Swiss artist enraptured by Paris

Albert Anker's still life "Tea and angel cakes" (1873) Keystone

No painter bridged the wide cultural gap between rural Switzerland and 19th century Paris better than Albert Anker.

This content was published on June 5, 2003 - 08:57

This is borne out by a new exhibition highlighting the influence of the French capital on the work of an artist known for his vivid portrayals of life in Bernese countryside.

The title of the exhibition at Bern's Fine Arts Museum - "Albert Anker in Paris: Between Ideal and Reality" - says it all.

Many of Anker's paintings idealise his native village of Ins and the surrounding area, while also depicting the harsher reality of living in the Swiss countryside at that time.

Every picture tells a story, whether it is of a child asleep in the hay, of a scene in a soup kitchen providing food for the poor or a still life of a cold snack.

In this first major retrospective of his work for over 20 years, the museum has brought together those images - so popular among many Swiss - juxtaposing them with Anker's Parisian works.

Classical themes

Anker's first visit to the French capital in 1851 marked the beginning of a love affair with a city far removed from his Swiss roots.

From 1860 to 1890, he spent his winters in Paris, producing portraits and paintings with classical themes that were hugely popular with the Parisians.

The Bern museum also draws comparisons between Anker's work and that of his Parisian contemporaries and influences.

It shows how his oeuvre reflected the taste of the times and that he drew inspiration from the same sources as such internationally known salon painters as Jules Breton, François Bonvin and Auguste Toulmouche.


However, the painter's scandal-free lifestyle was far removed from the bohemian image cultivated by many of his contemporaries in Paris.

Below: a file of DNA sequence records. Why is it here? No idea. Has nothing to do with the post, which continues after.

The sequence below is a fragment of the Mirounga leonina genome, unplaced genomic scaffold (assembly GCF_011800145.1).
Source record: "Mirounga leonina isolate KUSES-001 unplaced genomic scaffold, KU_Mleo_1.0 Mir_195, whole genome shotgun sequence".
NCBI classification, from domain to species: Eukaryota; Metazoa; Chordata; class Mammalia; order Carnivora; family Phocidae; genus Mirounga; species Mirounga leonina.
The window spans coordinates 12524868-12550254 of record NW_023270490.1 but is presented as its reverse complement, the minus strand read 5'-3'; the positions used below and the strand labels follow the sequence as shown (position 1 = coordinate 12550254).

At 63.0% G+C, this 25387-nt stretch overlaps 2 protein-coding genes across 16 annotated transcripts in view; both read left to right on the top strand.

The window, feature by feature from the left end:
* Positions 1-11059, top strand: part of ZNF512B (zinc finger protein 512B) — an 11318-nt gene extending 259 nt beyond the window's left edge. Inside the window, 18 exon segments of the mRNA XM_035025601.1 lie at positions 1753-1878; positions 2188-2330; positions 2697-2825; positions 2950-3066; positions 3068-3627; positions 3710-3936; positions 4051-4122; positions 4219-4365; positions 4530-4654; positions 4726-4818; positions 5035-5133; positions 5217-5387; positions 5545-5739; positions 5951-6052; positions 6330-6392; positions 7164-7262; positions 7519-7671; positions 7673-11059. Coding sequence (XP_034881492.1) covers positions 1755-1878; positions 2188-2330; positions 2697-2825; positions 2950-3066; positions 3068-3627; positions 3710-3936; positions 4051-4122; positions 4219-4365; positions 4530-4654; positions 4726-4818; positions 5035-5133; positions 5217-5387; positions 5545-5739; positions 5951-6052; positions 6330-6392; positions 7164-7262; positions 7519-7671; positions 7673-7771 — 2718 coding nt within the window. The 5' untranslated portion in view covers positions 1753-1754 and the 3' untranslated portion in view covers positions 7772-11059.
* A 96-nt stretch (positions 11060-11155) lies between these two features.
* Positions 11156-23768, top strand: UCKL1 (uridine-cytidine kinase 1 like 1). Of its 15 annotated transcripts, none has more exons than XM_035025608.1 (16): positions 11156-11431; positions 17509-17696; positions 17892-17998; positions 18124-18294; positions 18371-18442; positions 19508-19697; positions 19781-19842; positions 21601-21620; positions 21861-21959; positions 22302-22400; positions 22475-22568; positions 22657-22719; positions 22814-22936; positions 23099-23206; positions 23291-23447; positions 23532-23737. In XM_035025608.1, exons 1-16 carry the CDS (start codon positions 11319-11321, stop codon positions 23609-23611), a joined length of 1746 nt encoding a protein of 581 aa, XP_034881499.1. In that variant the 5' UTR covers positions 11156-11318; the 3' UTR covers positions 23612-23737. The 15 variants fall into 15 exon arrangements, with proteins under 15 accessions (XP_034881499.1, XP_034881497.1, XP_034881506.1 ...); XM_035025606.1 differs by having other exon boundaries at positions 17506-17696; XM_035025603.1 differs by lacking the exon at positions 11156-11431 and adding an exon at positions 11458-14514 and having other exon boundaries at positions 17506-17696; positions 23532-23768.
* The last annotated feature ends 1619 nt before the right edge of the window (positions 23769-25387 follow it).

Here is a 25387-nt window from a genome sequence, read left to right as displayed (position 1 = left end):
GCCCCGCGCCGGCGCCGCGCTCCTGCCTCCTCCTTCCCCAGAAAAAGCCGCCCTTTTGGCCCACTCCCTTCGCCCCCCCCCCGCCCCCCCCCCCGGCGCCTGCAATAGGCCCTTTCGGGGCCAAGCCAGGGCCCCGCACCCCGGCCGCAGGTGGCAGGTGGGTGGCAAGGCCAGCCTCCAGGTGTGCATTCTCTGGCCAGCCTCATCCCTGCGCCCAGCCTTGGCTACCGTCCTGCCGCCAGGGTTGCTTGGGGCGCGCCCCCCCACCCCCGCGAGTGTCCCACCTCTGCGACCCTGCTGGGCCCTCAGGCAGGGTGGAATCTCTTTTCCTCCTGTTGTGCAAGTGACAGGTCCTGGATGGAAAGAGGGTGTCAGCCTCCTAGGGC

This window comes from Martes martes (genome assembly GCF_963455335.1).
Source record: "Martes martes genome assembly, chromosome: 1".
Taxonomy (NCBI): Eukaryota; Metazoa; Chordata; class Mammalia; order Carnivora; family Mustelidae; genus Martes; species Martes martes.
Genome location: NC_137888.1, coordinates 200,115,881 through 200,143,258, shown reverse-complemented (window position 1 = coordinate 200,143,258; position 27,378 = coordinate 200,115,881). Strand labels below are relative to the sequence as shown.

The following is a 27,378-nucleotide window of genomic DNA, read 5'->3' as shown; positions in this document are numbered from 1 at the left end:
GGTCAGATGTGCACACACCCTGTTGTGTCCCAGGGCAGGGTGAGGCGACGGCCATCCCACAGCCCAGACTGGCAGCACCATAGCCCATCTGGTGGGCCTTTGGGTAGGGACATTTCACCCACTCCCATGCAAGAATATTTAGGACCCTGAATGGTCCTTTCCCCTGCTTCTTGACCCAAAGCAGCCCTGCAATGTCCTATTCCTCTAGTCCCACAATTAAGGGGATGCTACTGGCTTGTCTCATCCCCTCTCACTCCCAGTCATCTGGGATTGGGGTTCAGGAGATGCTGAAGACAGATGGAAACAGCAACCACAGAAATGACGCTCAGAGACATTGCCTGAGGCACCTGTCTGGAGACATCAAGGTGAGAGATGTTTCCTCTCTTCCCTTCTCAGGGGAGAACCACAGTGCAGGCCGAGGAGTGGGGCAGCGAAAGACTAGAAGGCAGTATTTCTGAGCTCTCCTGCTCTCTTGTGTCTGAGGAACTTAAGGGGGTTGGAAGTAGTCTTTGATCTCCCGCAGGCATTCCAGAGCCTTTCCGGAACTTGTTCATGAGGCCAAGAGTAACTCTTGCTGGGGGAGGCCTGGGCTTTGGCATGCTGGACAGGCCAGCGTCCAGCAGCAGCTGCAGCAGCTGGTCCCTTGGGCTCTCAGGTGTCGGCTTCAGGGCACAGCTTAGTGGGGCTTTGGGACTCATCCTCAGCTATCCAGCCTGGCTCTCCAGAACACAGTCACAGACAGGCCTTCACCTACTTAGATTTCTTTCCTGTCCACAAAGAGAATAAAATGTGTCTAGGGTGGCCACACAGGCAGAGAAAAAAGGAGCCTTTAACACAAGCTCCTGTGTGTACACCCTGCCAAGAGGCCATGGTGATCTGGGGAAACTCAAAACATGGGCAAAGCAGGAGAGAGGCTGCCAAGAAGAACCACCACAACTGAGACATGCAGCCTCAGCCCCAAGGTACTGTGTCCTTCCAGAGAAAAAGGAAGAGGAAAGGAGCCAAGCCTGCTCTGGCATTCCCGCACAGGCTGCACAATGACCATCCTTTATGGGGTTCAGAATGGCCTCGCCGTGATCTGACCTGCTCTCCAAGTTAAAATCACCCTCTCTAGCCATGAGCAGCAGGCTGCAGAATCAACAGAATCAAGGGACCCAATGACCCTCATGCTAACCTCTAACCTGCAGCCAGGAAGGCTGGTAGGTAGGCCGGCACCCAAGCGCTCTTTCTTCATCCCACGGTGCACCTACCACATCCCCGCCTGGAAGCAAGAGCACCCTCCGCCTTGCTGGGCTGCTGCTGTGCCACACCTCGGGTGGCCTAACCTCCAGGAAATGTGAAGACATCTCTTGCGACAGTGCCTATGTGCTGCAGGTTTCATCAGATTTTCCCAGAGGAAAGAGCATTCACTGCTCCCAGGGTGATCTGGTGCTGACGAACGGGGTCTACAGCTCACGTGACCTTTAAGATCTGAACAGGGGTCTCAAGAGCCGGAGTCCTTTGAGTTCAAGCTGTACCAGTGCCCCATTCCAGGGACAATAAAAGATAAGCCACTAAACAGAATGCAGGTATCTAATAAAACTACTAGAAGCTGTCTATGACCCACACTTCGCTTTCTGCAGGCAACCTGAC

The son of a veterinarian, this former theology student had once hoped to become a clergyman.

"He was a clean-living, hard-working man from a conservative family background in the Bern region," co-curator Marc Fehlmann told swissinfo.

"As far as we know, he was faithful to his wife, by whom he had six children, and regularly sent money back to her in Switzerland when he was in Paris."

French taste

Anker chose Paris for his art studies because it was closer to Neuchâtel - the family had moved there when he was five - than the other major art centres of Munich and Düsseldorf.

"Had he not gone to Paris, his style might have turned out darker," said Fehlmann. "Instead, as a pupil of Charles Gleyre, he learned to develop the French taste for colour."

But Fehlmann added that Anker was his own man. "He didn't follow in a slavish way the style of teachers such as Gleyre and nor did he copy such extreme realists as Courbet.

"By avoiding extremes and binding together various poles, you could say that his work was a classic case of Swiss compromise."

"Albert Anker in Paris: Between Ideal and Reality" runs in Bern's fine arts museum until August 31.

swissinfo, Richard Dawson

Key facts

The son of a veterinarian, Albert Anker (1831-1910) was born at Ins in canton Bern.
He studied theology at Bern University but after visiting Paris in 1851 decided to make a career as an artist.
Anker became a pupil of Charles Gleyre in Paris and until 1890 spent his winters there and summers in Ins.
Although strongly attached to Paris, Anker remained close to his roots and played a key role in the inauguration of Bern's fine arts museum in 1879.

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